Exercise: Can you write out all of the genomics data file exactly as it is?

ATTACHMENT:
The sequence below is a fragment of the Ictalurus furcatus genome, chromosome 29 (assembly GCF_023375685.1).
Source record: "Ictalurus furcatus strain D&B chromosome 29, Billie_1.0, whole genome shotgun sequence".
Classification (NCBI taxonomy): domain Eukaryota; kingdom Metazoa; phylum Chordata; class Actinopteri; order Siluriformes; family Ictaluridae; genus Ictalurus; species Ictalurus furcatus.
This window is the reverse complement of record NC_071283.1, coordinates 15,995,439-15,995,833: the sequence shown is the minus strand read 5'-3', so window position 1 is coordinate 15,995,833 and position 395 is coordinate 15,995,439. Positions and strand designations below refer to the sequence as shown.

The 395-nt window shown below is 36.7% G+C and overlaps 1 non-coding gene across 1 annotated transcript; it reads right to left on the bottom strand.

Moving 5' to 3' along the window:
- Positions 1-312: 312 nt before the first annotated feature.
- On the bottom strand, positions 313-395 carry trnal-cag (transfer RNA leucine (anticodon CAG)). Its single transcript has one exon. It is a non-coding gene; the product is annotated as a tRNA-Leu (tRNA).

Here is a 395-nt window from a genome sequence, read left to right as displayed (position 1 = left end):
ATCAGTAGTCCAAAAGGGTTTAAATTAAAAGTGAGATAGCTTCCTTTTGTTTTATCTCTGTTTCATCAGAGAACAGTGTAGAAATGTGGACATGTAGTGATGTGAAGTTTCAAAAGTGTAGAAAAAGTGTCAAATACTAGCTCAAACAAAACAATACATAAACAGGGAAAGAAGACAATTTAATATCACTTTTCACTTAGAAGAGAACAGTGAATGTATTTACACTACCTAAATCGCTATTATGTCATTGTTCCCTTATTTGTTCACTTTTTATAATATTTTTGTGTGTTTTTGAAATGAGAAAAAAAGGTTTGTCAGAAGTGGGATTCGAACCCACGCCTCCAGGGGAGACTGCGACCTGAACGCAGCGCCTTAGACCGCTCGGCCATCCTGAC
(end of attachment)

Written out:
The sequence below is a fragment of the Ictalurus furcatus genome, chromosome 29 (assembly GCF_023375685.1).
Source record: "Ictalurus furcatus strain D&B chromosome 29, Billie_1.0, whole genome shotgun sequence".
Classification (NCBI taxonomy): domain Eukaryota; kingdom Metazoa; phylum Chordata; class Actinopteri; order Siluriformes; family Ictaluridae; genus Ictalurus; species Ictalurus furcatus.
This window is the reverse complement of record NC_071283.1, coordinates 15,995,439-15,995,833: the sequence shown is the minus strand read 5'-3', so window position 1 is coordinate 15,995,833 and position 395 is coordinate 15,995,439. Positions and strand designations below refer to the sequence as shown.

The 395-nt window shown below is 36.7% G+C and overlaps 1 non-coding gene across 1 annotated transcript; it reads right to left on the bottom strand.

Moving 5' to 3' along the window:
- Positions 1-312: 312 nt before the first annotated feature.
- On the bottom strand, positions 313-395 carry trnal-cag (transfer RNA leucine (anticodon CAG)). Its single transcript has one exon. It is a non-coding gene; the product is annotated as a tRNA-Leu (tRNA).

Here is a 395-nt window from a genome sequence, read left to right as displayed (position 1 = left end):
ATCAGTAGTCCAAAAGGGTTTAAATTAAAAGTGAGATAGCTTCCTTTTGTTTTATCTCTGTTTCATCAGAGAACAGTGTAGAAATGTGGACATGTAGTGATGTGAAGTTTCAAAAGTGTAGAAAAAGTGTCAAATACTAGCTCAAACAAAACAATACATAAACAGGGAAAGAAGACAATTTAATATCACTTTTCACTTAGAAGAGAACAGTGAATGTATTTACACTACCTAAATCGCTATTATGTCATTGTTCCCTTATTTGTTCACTTTTTATAATATTTTTGTGTGTTTTTGAAATGAGAAAAAAAGGTTTGTCAGAAGTGGGATTCGAACCCACGCCTCCAGGGGAGACTGCGACCTGAACGCAGCGCCTTAGACCGCTCGGCCATCCTGAC